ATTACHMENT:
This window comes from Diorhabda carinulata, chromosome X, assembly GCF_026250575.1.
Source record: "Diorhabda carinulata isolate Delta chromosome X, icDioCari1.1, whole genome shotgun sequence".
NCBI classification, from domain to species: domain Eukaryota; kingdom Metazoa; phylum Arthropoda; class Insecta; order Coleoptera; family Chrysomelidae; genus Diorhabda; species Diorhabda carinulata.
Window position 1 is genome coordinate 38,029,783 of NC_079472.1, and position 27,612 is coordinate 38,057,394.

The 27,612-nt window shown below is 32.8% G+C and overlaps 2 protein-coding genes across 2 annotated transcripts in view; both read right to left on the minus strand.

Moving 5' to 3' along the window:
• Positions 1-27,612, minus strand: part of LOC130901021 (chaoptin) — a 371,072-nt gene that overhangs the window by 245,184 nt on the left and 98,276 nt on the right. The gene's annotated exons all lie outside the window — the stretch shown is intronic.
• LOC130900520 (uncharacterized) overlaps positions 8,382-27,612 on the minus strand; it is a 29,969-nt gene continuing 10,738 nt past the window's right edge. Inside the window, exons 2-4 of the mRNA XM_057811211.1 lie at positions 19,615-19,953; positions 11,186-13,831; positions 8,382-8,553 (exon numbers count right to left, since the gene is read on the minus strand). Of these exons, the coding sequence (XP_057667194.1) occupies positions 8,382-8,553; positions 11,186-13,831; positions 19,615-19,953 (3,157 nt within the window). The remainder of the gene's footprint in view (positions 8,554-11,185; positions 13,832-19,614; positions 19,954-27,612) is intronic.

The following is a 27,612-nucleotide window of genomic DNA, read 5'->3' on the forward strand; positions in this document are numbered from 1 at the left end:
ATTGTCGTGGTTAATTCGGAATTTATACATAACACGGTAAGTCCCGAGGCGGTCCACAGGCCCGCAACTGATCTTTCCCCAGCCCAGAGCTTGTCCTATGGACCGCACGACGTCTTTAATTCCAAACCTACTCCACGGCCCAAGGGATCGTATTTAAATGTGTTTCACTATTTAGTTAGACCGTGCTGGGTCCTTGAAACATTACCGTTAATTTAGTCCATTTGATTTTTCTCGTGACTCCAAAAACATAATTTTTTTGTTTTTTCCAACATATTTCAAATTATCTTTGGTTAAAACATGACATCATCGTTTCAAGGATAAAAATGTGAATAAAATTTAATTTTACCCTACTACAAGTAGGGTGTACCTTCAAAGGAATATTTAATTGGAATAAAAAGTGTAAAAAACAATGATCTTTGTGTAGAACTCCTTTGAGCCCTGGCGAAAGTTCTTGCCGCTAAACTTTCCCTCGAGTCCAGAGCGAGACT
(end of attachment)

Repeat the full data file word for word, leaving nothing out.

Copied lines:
This window comes from Diorhabda carinulata, chromosome X, assembly GCF_026250575.1.
Source record: "Diorhabda carinulata isolate Delta chromosome X, icDioCari1.1, whole genome shotgun sequence".
NCBI classification, from domain to species: domain Eukaryota; kingdom Metazoa; phylum Arthropoda; class Insecta; order Coleoptera; family Chrysomelidae; genus Diorhabda; species Diorhabda carinulata.
Window position 1 is genome coordinate 38,029,783 of NC_079472.1, and position 27,612 is coordinate 38,057,394.

The 27,612-nt window shown below is 32.8% G+C and overlaps 2 protein-coding genes across 2 annotated transcripts in view; both read right to left on the minus strand.

Moving 5' to 3' along the window:
• Positions 1-27,612, minus strand: part of LOC130901021 (chaoptin) — a 371,072-nt gene that overhangs the window by 245,184 nt on the left and 98,276 nt on the right. The gene's annotated exons all lie outside the window — the stretch shown is intronic.
• LOC130900520 (uncharacterized) overlaps positions 8,382-27,612 on the minus strand; it is a 29,969-nt gene continuing 10,738 nt past the window's right edge. Inside the window, exons 2-4 of the mRNA XM_057811211.1 lie at positions 19,615-19,953; positions 11,186-13,831; positions 8,382-8,553 (exon numbers count right to left, since the gene is read on the minus strand). Of these exons, the coding sequence (XP_057667194.1) occupies positions 8,382-8,553; positions 11,186-13,831; positions 19,615-19,953 (3,157 nt within the window). The remainder of the gene's footprint in view (positions 8,554-11,185; positions 13,832-19,614; positions 19,954-27,612) is intronic.

The following is a 27,612-nucleotide window of genomic DNA, read 5'->3' on the forward strand; positions in this document are numbered from 1 at the left end:
ATTGTCGTGGTTAATTCGGAATTTATACATAACACGGTAAGTCCCGAGGCGGTCCACAGGCCCGCAACTGATCTTTCCCCAGCCCAGAGCTTGTCCTATGGACCGCACGACGTCTTTAATTCCAAACCTACTCCACGGCCCAAGGGATCGTATTTAAATGTGTTTCACTATTTAGTTAGACCGTGCTGGGTCCTTGAAACATTACCGTTAATTTAGTCCATTTGATTTTTCTCGTGACTCCAAAAACATAATTTTTTTGTTTTTTCCAACATATTTCAAATTATCTTTGGTTAAAACATGACATCATCGTTTCAAGGATAAAAATGTGAATAAAATTTAATTTTACCCTACTACAAGTAGGGTGTACCTTCAAAGGAATATTTAATTGGAATAAAAAGTGTAAAAAACAATGATCTTTGTGTAGAACTCCTTTGAGCCCTGGCGAAAGTTCTTGCCGCTAAACTTTCCCTCGAGTCCAGAGCGAGACT